Having been sick for over a week, I did what all distraction obsessed Americans do. I binged on Netflix. I hadn’t seen it beforehand but am now on season 4 of “The Walking Dead. ”
If you have better things to do or live under a rock, here is the two-cent synopsis. There is a worldwide plague. When anyone dies, they wake up with one desire, to eat people. Since everyone is surprised that the dead walk and are hungry for the living and their guts, many humans die right off the bat. And the hits keep coming.
The visuals from this show are super gross, or really good if you are a fan of the ick factor. The writing is awesome. The characters are well-drawn. The show has sub-themes on grief, survival, injury, self-governing communities, man’s inhumanity to man, love in the trenches, cannibalism, torture, black and white thinking, sacrifice, and something new every episode. Maybe one day I will write a “Walking Dead Commentary.”
Now that I am on the fourth season, there is a particular theme shining through. Growth. Some of the original characters are still hanging on, because they have evolved from their experience with the dead and each other. Where at first, they were petrified, now they know their enemy. They know their opponents weaknesses and strengths. They know their personal weaknesses and strengths. They know when to retreat and when to stand and fight. They, out of trial and error, know what they will stand for and what they won’t, in dealing with this plague. They know their need for common goals, and working in teams. They are cognizant that as they value each other, they are more protected themselves.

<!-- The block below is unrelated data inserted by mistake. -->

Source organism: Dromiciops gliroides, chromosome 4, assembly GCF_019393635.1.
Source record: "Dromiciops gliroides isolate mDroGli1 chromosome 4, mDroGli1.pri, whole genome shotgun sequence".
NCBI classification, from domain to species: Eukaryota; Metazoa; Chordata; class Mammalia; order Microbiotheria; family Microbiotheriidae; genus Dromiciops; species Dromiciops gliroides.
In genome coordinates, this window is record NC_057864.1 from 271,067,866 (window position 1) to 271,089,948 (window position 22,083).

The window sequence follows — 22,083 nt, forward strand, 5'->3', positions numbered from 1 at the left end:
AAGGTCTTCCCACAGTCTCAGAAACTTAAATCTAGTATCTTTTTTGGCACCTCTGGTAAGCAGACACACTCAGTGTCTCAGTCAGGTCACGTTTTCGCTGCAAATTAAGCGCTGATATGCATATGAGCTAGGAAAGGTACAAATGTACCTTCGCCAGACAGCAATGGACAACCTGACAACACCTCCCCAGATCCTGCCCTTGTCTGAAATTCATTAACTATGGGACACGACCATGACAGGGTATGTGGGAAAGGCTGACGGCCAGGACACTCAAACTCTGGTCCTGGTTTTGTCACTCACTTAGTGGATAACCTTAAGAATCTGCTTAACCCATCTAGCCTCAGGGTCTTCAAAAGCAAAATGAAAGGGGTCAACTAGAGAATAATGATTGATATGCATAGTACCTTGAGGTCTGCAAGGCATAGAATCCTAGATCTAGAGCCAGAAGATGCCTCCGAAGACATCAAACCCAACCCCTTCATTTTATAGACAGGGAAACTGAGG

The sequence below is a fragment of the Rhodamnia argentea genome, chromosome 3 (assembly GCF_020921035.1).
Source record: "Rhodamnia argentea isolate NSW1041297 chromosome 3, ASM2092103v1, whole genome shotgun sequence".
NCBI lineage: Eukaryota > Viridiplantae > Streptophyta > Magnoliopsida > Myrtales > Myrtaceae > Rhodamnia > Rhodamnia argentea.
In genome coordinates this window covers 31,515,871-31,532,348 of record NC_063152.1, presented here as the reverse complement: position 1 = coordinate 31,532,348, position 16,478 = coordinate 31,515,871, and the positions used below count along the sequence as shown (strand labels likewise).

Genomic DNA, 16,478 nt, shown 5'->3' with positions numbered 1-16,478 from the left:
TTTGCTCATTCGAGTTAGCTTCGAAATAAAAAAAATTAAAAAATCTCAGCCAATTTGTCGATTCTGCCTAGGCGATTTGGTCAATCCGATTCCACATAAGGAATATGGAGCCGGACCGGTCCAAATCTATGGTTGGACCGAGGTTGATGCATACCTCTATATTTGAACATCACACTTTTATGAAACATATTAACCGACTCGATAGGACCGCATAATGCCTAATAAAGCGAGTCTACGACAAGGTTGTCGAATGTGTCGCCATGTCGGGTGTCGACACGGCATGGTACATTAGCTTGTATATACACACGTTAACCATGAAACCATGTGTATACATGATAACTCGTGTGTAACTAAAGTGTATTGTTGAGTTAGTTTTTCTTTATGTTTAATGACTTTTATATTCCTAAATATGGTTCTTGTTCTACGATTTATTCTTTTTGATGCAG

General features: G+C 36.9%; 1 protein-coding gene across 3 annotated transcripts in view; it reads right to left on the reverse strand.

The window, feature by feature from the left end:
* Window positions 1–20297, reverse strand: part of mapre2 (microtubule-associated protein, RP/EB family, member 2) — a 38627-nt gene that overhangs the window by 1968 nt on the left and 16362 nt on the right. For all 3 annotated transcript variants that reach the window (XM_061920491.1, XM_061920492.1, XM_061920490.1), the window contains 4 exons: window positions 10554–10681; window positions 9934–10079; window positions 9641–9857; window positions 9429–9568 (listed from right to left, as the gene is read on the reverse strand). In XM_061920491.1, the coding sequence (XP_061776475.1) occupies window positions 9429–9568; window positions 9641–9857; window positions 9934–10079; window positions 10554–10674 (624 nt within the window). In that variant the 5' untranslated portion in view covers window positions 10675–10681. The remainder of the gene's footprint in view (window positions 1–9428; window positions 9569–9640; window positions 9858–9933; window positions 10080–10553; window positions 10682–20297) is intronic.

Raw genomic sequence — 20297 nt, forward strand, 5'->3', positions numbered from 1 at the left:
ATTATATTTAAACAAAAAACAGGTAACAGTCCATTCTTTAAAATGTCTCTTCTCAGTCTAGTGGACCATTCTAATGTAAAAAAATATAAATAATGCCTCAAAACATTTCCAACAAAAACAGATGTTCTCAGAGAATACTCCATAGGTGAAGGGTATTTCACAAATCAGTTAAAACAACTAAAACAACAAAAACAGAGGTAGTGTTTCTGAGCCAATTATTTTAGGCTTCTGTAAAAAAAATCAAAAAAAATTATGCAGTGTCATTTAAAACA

Damn. Metaphors of the dangers of not being self and others aware play out on the screen every episode. Of course, in their case, being unaware gets your guts ripped out. Another metaphor? Maybe. I don’t really know if the writers intended anything like this but it brings up a host of questions to ask ourselves. Do I know my weaknesses? Do I know my strengths? Do I value the strength of others? Am I willing to stand in the gap when I suffer from the weaknesses of others? Am I willing to grow in my thinking about life as more experiences teach me new things? Can I change perspective when reality doesn’t add up to my desired way of viewing life? Can I change the way I live when my ways don’t serve me anymore? Do I know when to fight and when to flee, relationally? Do I know what treatment I will stand for and what I won’t? What kind of person will I be towards my fellow man, as a general rule? Do I know I need others, and will I ask for and receive help when it comes my way?
The dead are a bunch of dummies. It’s almost comical how they managed to wipe out so many people along with all the infrastructures. On one hand, if they get close enough to bite, you are history. On the other, they are so viral led, they will walk right into a spear and eviscerate themselves over and over again. They have no awareness of their surroundings. The good guys can cut their arms off and knock their teeth out, rendering them harmless, and they won’t see it coming. Part of the disease is that they only die if they get their brain smashed. Sometimes their bodies are half missing, part disintegrated, and they will still be moaning and reaching out wanting human flesh. It is totally gross, but oh so telling.
The show has reminded me of a quote from another old favorite of mine, the movie Braveheart. The warrior tells the coward, “Every man dies, not every man truly lives.” Maybe he meant, heartbeat or no, we will be the walking dead if we don’t choose to be aware of the value of living, the value of other people’s lives, and the value of communion with each other.
This show is not for the faint of heart or the weak of stomach. But I can see why it has so many fans. I’m still catching up so if you want to talk about it, can we stay only up to season four?
(Cover art by Jill Freebird Jacobs, www.freebirdcorp.com)